Posts Tagged ‘Nick Gillespie’

Tax Roundup, 5/23/14: We’re sorry. Can we have our funding now?

Friday, May 23rd, 2014 by Joe Kristan
Lois Lerner, ex-IRS, ex-FEC

Lois Lerner, ex-IRS, ex-FEC

The IRS wants its budget back.  The agency has withdrawn the proposed regs that would institutionalize its mistreatment of Tea Party groups.  Accounting Today reports:

The announcement Thursday came in response to the unprecedented number of comments—over 150,000—the IRS received on the proposed rules, which were supposed to govern the types of political activity that would be permissible for groups to maintain tax-exempt status as “social welfare” organizations under Section 501(c)4 of the Tax Code (see Treasury and IRS Issue Guidance for 501(c)4 Tax-Exempt Social Welfare Organizations). The issue has roiled the IRS since last year, when the former director of the IRS’s Exempt Organizations unit, Lois Lerner, admitted that the IRS had used terms such as “Tea Party” and “Patriot” to screen applications from conservative groups applying for tax-exempt status. Those revelations led to the departures of Lerner and a number of other high-ranking officials at the IRS, along with a series of contentious hearings, subpoenas and contempt of Congress charges against Lerner.

The new commissioner, John Koskinen, indicated back in February that the proposed regulations are not likely to be finalized anytime soon and would be subject to heavy revision in response to the thousands of comments the agency received (see IRS Commissioner Koskinen Says Proposed Tax-Exempt Rules Won’t Be Finalized Soon). Republican lawmakers in Congress introduced legislation in February to block the proposed regulations (see Congress Considers Legislation to Block IRS’s Proposed 501(c)4 Regulations).

I suspect it will be a loooong time before they come out with a new set of proposed regulations — comparable to the wait for the final regulations on self-employment taxation of LLC members, which have been “proposed” now since 1997.  This is probably a necessary first step for the IRS to get its full funding restored, given how much it has done lately to demonstrate that it is institutionally opposed to the GOP.  Maybe it would help also to demonstrate some fiscal discipline by dropping its costly pursuit of preparer regulation by “voluntary” means.

 

Related: TaxProf, The IRS Scandal, Day 379

 

Jim Maule, No Deduction If Entitled to Reimbursement.  “It is a long-established principle of federal income tax law that a taxpayer is not permitted to deduct an otherwise deductible expense to the extent that the taxpayer is entitled to reimbursement from the taxpayer’s employer.”

Kay Bell, Summer travel time is prime tax time

Peter Reilly, American Atheists Denied Standing To Challenge Church Tax Breaks.

Robert D. Flach come’s through with the week’s third Buzz!

 

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Christopher Bergin, The Punishment of Credit Suisse Is Not Enough (Tax Analysts Blog). “People need to start going to jail for these types of abuses.”  No, our tax authorities prefer to shoot jaywalkers so we can gently chastise the international money-launderers.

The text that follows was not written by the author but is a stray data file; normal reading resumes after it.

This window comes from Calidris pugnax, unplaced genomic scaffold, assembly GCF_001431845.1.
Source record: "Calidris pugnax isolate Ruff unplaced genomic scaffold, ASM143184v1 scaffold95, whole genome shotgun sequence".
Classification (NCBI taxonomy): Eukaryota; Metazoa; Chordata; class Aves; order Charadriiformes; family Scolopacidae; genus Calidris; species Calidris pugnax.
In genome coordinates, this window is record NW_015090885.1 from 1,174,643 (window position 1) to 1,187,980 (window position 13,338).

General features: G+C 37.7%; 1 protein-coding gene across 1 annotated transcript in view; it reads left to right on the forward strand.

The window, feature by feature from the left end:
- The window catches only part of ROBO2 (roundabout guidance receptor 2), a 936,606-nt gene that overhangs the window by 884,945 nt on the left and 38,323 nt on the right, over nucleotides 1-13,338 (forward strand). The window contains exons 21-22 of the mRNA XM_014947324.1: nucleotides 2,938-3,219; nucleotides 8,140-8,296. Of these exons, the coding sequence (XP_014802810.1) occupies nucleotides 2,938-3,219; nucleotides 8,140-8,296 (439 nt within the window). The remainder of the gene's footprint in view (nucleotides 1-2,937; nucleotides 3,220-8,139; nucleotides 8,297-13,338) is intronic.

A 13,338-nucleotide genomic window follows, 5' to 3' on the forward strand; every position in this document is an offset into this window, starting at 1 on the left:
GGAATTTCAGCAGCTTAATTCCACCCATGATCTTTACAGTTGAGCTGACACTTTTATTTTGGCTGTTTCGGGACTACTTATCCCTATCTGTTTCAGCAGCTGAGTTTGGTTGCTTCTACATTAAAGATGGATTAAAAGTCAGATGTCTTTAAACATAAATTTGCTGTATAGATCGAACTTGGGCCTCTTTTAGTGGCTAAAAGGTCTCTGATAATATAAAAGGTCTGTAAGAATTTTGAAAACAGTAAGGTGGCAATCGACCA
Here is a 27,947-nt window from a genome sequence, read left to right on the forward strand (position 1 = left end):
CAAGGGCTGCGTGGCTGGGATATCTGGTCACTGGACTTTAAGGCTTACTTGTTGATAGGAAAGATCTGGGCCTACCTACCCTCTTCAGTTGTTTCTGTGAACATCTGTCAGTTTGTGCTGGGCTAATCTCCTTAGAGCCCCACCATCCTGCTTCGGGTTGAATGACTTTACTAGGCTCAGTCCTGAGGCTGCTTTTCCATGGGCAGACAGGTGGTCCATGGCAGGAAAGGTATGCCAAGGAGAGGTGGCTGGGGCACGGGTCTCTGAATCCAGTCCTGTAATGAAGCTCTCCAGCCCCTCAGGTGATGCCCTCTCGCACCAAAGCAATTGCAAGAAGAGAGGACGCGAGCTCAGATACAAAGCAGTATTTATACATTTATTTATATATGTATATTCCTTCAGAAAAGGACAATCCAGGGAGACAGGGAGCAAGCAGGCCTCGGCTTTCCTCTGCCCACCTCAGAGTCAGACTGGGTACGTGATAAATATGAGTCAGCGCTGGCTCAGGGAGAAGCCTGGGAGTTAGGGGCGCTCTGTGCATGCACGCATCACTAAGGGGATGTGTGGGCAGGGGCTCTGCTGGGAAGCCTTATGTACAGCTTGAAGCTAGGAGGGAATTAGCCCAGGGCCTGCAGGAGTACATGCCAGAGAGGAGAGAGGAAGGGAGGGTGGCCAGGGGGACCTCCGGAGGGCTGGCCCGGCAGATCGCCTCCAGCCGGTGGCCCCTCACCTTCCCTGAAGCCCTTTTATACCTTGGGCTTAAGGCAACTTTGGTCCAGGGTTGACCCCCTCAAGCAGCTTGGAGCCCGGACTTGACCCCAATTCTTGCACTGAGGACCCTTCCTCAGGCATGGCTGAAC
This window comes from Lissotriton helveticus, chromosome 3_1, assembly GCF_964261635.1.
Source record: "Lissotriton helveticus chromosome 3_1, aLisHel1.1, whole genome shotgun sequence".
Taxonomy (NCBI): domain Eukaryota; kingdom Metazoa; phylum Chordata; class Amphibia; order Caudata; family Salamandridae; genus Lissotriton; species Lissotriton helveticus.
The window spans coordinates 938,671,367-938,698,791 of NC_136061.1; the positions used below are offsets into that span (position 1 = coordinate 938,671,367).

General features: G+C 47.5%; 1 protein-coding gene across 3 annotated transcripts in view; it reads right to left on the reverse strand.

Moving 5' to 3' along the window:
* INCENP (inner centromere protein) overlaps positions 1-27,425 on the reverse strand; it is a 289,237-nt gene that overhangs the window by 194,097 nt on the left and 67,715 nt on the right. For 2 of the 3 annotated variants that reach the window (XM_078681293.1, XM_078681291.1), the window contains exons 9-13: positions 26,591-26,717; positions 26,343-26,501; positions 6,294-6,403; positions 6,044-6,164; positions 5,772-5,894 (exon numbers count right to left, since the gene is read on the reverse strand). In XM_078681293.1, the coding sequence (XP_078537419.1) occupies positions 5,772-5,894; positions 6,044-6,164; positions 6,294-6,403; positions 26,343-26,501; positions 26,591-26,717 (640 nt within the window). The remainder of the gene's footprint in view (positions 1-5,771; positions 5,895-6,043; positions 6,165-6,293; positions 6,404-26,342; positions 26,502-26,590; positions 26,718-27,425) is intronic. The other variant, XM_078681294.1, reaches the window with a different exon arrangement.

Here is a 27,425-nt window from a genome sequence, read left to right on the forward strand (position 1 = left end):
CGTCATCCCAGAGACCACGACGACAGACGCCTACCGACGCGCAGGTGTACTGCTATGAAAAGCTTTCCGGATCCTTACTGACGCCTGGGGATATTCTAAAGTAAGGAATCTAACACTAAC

Jack Townsend, Credit Suisse Update – The Aftermath for Credit Suisse #1.  The Federal Tax Crimes blog rounds up coverage of the Credit Suisse plea.

Stephen Olsen, Summary Opinions for 5/16/14 (Procedurally Taxing). The most interesting item to me in this roundup of tax procedure posts is “IRS is doing limited audits on Section 409A plans, and Winston and Straw has some coverage here.”  The horrible Section 409A rules haven’t triggered many audits.  That may be ending, and 20% penalties, plus income taxes, on funds never received will then be on the way as a result of foot-fault violations of the insanely-complex rules governing non-qualified deferred compensation plan distributions.

 

Joseph Henchman, IRS Considering Change in Tax Treatment of Travel Loyalty Points (Tax Policy Blog). What could go wrong?

Len Burman, Why Not Ditch the Medical Device Excise Tax and Boost Cigarette Taxes? You know, if we really wanted to promote public health, we should consider promoting e-cigarettes to get people off the real thing.  Instead, the government wants to tax and restrict them just like real coffin nails.

 

Adam Weinstein, Why Our Political System’s Screwed, in One Very Basic Chart:

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Via Nick Gillespie.

 

News from the Profession: Ex-KPMG Partner Who Gave Insider Tips to His Former Golf Buddy Is Going to Talk About Ethics Before He Goes to Prison (Going Concern)

 

Have a great Memorial Day Weekend!

 

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Tax Roundup, 8/23/2013: Don’t die here edition. And the Butch and Sundance approach to tax controversies.

Friday, August 23rd, 2013 by Joe Kristan
Via Wall Street Journal

Via Wall Street Journal

Advice I intend to take this year.  The Wall Street Journal editorial page lists Iowa as a place to not die. But Minnesota is even worse:

The grand prize for self-abuse goes to Minnesota, which this year enacted a new 10% gift tax with a $1 million exemption. A gift tax is a levy on money given away while still alive. This tax is in addition to Minnesota’s 16% estate tax. The new law is all the more punitive because it applies the 16% estate tax (6% on top of the earlier 10% gift tax) to any gift within three years of death.

This is essentially a clawback tax, or more taxation without respiration. Democratic Governor Mark Dayton, who signed the law, is the heir to a department store fortune and knows a lot about inheriting wealth but not much about creating it.